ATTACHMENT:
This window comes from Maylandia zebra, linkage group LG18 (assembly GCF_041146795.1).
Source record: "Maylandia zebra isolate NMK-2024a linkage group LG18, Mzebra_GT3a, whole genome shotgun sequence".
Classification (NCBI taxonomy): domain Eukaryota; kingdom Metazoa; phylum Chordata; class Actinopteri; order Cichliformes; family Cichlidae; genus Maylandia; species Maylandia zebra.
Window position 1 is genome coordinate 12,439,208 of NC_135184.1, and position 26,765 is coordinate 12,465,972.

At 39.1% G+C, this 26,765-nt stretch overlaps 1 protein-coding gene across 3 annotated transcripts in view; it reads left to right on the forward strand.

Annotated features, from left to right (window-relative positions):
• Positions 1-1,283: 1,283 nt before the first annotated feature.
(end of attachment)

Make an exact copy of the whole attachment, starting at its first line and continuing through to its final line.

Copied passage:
This window comes from Maylandia zebra, linkage group LG18 (assembly GCF_041146795.1).
Source record: "Maylandia zebra isolate NMK-2024a linkage group LG18, Mzebra_GT3a, whole genome shotgun sequence".
Classification (NCBI taxonomy): domain Eukaryota; kingdom Metazoa; phylum Chordata; class Actinopteri; order Cichliformes; family Cichlidae; genus Maylandia; species Maylandia zebra.
Window position 1 is genome coordinate 12,439,208 of NC_135184.1, and position 26,765 is coordinate 12,465,972.

At 39.1% G+C, this 26,765-nt stretch overlaps 1 protein-coding gene across 3 annotated transcripts in view; it reads left to right on the forward strand.

Annotated features, from left to right (window-relative positions):
• Positions 1-1,283: 1,283 nt before the first annotated feature.